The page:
“This bike is not an Amazon product or related to Amazon Prime,” said an Amazon spokesperson via email. “Echelon does not have a formal partnership with Amazon. We are working with Echelon to clarify this in its communications, stop the sale of the product, and change the product branding.”
While no more information has been released at this time, the Echelon Ex-Prime Bike has been removed from Amazon, along with all language regarding a partnership between Amazon and Echelon.
Even the most die-hard Peloton fan has to admit: its connected spin bikes are pricey. They may be the top-of-the-line choice for dedicated home gym fanatics (as our Fitness Director Ebenezer Samuel argued in his review of the newly released, $2,495 Peloton Bike+), but not everyone is ready to drop nearly two grand on an exercise bike, no matter how many bells and whistles it has.
In other words, there’s a market opportunity here. And if there’s thing world-conquering retail behemoth Amazon is good at, it’s capitalizing on market opportunities. That explains why the company has partnered with Echelon Fitness to develop its own connected exercise bike—and sell it for just $500.
Okay—looking at that nearly $2000 price difference, the first question has to be what kind of trade-offs Amazon and Echelon have made. Presumably even Amazon’s corporate might can’t squeeze that kind of money out of its suppliers. The most obvious difference between a Peloton bike and the Echelon Ex-Prime, as its called, is the latter’s lack of a built-in screen. That means the “connected” part of “connected bike” will have to be supplied by the rider’s phone or tablet.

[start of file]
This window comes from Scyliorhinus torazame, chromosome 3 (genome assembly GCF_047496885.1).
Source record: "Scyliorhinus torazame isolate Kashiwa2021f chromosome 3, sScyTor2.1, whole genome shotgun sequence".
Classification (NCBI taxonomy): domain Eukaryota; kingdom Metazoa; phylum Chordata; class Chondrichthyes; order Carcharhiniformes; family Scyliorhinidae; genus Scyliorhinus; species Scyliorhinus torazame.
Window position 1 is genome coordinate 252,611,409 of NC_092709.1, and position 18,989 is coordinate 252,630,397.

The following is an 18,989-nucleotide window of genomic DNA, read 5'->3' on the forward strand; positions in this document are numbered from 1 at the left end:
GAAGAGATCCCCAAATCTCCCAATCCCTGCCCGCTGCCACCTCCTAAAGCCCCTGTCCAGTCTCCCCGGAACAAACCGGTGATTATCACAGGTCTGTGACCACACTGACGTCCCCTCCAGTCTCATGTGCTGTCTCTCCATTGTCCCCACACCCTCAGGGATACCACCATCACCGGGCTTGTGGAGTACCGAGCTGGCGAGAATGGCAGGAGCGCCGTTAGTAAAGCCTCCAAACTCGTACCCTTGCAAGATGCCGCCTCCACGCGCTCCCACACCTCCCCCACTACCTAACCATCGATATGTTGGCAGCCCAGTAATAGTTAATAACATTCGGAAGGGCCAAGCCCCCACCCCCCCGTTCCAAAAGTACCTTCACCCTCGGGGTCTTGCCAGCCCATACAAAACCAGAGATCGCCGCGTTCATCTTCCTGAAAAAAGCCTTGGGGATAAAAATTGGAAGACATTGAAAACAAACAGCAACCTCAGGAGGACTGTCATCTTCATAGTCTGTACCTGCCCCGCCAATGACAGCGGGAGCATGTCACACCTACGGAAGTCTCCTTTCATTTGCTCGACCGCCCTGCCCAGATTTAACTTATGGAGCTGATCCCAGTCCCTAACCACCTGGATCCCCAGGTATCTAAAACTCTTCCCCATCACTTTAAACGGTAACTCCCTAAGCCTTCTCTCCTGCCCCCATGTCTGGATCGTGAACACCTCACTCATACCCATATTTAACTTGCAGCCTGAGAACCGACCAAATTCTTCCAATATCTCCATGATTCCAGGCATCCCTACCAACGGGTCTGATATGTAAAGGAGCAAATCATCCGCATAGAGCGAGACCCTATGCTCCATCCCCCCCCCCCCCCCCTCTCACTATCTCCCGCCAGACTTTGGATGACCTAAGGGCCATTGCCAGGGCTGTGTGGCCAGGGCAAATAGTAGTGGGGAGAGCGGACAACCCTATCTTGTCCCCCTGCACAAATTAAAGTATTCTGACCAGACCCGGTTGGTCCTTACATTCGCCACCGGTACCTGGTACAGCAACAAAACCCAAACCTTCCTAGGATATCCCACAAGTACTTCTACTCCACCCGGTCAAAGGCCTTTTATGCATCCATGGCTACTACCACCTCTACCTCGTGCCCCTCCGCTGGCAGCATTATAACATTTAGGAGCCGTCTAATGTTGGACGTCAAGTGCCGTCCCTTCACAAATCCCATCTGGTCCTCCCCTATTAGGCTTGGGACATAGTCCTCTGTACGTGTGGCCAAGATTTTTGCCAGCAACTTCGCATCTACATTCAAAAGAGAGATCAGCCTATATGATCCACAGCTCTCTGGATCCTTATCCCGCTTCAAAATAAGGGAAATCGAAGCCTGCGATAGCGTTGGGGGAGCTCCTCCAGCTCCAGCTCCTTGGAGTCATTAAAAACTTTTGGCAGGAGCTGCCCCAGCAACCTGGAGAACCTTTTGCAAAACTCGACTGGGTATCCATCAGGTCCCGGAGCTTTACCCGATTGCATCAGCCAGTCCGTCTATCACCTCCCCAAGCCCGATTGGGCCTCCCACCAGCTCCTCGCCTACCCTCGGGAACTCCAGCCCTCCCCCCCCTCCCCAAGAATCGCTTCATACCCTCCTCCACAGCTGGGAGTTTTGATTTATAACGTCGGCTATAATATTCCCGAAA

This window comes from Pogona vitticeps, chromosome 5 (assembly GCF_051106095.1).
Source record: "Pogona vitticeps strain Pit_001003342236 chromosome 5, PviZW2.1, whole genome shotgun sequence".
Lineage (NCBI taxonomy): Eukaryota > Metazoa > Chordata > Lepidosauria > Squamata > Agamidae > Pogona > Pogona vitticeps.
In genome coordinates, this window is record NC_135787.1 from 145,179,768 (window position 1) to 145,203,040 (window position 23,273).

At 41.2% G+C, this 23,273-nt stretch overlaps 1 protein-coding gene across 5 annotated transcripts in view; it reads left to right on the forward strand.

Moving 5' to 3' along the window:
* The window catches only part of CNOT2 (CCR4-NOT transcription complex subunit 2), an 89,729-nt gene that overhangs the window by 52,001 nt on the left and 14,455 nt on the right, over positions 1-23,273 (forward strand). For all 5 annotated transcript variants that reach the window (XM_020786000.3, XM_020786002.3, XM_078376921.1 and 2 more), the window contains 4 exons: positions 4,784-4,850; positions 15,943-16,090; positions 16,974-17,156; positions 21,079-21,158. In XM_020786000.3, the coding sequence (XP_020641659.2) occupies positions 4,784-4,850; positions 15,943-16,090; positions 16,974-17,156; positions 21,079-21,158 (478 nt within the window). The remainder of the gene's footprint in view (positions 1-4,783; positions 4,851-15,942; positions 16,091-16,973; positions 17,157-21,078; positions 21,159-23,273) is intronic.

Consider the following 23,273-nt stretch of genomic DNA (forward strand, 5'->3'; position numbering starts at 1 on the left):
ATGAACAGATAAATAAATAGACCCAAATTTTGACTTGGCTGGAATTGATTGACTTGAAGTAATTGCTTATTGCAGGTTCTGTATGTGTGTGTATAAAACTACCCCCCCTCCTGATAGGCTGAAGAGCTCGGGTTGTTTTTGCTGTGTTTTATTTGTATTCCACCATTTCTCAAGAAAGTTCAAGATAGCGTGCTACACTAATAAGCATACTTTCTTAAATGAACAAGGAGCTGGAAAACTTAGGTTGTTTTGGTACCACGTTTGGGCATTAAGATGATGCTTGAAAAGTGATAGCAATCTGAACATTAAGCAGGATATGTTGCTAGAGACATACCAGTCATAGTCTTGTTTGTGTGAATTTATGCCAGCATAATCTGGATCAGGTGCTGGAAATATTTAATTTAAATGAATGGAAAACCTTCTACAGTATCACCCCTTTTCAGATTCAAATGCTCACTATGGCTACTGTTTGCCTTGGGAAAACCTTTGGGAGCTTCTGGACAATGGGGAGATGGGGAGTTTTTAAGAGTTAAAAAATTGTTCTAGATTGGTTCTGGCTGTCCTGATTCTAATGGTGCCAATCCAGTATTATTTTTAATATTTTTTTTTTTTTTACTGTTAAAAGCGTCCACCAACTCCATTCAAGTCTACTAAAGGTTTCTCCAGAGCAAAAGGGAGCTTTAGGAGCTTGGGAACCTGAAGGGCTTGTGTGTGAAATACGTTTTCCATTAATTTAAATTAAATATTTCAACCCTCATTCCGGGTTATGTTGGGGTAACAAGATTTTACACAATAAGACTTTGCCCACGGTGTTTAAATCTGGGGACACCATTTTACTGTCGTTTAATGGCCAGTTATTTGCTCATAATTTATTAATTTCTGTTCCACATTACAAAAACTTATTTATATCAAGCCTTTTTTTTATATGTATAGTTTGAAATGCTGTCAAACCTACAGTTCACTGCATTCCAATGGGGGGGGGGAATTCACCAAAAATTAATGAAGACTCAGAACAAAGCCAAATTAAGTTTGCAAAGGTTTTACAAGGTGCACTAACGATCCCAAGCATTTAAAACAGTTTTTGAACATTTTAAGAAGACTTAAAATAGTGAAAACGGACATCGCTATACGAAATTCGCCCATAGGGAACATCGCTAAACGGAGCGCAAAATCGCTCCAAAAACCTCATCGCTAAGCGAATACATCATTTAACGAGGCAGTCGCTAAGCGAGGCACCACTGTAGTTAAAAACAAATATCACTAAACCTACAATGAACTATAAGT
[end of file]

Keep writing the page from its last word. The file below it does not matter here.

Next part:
That’s probably not a big deal for most of us, who probably have more connected devices than we can count. Just get a screen that can access Echelon’s live and on-demand online classes, which run $39 a month, the same as with the Peloton app.
Harder to compare is the overall build quality. As Samuel pointed out in his review, the Peloton feels like a $2000 gym bike. When you’re pushing yourself to your limits, the bike is right there with you—it’s not going to crumble under the pressure. The Ex-Prime has many of the same features of a Peloton, but, for example, replaces toe clips with straps that tie the rider’s feet to the pedals. And it weighs in at 80 pounds, compared to 135 for a Peloton, suggesting it’s a less robust design.
So the Echelon Ex-Prime may not be a perfect substitute for a Peloton. We don’t really know—yet. But given the price tag, it’s certainly worth a look.
Jesse Hicks is a Detroit-based writer and former features editor at The Verge who specializes in longform stories about science, health, and technology.
This content is created and maintained by a third party, and imported onto this page to help users provide their email addresses. You may be able to find more information about this and similar content at piano.io
Send your news and stories to us email@example.com or firstname.lastname@example.org and WhatsApp: +447747873668.
Before you go...
Democratic norms are being stress-tested all over the world, and the past few years have thrown up all kinds of questions we didn't know needed clarifying – how long is too long for a parliamentary prorogation? How far should politicians be allowed to intervene in court cases? To monitor these issues as closely as we have in the past we need your support, so please consider donating to The Climax News Room.